Yeah, I have re-surfaced after a nice long break over the holidays. And I have big plans for 2018. Actually, some were not only conceived during my lovely break, but put into action as well. So what have me and my husband been up to? For starters, we re-decorated my studio and changed its lay-out. We repainted the walls and ceiling in a pretty blue colour; like the egg of a blackbird. Then I put in a large set of map drawers. Perfect for thread storage, if you have the space for such a monster. This will save me so much time searching for the right threads. And it will hopefully prevent me from buying the same supplies twice... My clever husband installed a professional art gallery hanging and lighting system to display my framed embroideries beautifully. Of course not as easy to install as the instructions claimed, but a bit of swearing sometimes helps :). I am pleased as pie with the results:
Next up: the checkout of my webshop. As not all people seem to like PayPal, I installed a few more payment options. You can now also use your credit card, Apple Pay and Android Pay through a Stripe interface. Unfortunately, my website host Weebly has not enabled SEPA or Ideal in its Stripe interface yet. I keep nagging them about it, so hopefully they will expand the interface in the future.
I've also amended my opening hours. Since my doctor has strongly recommended that I take up swimming to prevent my shoulders and hips from becoming too painful to embroider, I duly dip in the pool three times a week. As the pool is not exactly next doors (and the lake in front of the house frozen over), it takes a few hours out of my working week. Luckily they have great water slides! My new opening hours are: Monday & Friday 13-17h and Tuesday & Saturday 9-17h.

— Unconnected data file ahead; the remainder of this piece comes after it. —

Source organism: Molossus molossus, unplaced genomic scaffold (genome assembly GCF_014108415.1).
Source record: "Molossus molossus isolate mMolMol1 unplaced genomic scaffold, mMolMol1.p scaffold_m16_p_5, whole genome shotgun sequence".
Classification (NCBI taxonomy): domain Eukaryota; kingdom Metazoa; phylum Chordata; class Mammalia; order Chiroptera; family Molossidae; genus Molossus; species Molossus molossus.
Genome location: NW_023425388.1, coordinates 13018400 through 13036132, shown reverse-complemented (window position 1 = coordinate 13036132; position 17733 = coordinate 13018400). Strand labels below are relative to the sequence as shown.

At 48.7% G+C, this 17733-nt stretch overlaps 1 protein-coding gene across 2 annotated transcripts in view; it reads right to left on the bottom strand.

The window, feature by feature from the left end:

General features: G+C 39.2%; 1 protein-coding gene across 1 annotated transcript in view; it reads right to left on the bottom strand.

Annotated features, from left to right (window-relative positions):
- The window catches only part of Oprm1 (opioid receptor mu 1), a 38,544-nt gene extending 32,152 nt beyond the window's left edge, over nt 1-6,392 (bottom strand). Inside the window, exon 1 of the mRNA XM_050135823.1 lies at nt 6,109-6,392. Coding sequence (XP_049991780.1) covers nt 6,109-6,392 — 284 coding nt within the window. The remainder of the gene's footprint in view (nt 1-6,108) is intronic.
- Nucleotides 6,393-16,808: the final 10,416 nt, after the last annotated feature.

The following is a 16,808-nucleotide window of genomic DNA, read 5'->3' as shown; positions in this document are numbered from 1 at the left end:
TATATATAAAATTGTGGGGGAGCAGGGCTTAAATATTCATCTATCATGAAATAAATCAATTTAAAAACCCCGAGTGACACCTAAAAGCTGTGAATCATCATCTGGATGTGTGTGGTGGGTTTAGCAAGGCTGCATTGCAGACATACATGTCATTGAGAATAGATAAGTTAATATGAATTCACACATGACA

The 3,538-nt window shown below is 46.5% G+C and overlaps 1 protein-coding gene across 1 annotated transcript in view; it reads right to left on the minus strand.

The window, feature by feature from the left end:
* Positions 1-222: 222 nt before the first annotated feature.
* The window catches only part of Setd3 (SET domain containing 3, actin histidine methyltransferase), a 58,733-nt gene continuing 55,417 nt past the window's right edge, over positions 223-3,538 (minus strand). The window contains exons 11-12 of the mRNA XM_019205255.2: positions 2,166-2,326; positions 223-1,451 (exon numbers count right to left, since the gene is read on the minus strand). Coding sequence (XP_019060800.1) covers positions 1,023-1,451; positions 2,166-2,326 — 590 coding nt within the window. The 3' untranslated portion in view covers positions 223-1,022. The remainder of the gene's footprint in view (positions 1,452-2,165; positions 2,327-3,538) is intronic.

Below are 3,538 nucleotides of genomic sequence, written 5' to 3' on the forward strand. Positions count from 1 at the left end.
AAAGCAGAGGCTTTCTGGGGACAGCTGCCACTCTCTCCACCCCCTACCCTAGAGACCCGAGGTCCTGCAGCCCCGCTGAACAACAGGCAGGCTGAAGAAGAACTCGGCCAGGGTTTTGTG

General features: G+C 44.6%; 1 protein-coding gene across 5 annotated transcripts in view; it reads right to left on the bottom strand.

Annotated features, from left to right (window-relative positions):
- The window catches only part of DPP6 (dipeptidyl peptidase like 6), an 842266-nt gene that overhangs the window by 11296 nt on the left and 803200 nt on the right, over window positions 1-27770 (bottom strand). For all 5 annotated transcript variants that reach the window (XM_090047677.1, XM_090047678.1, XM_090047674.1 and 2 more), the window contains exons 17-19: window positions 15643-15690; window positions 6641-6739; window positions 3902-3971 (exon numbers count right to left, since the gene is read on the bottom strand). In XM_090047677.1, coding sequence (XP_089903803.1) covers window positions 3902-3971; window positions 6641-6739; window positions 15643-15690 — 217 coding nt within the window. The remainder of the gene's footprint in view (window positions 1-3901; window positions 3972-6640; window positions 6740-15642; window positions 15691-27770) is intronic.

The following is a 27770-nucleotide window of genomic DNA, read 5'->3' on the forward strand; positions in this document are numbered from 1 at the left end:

And what's in store for next year? I am planning to keep traveling to see more historic embroideries. There is so much out there! But unfortunately, little is known about it in the wider embroidery community. Not in the least due to language barriers and a false sense of national/regional pride and protectiveness. That's a real shame. My idea is to publish a few ebooks on specific historical embroidery techniques with references to places where you can study the originals. The ebooks will contain pattern drawings and step-by-step explanations so you can try your hand at it too. First up is Italian couching from the 17th century. In essence it is Bayeux stitch using silk instead of wool. After all, the Italians are not known for huge flocks of beautiful sheep :). But they were the first to produce silk in Europe.
That's all for now. Time for a cup of coffee, before digitising some more embroidery patterns. Have a nice week!
Jessica M. Grimm
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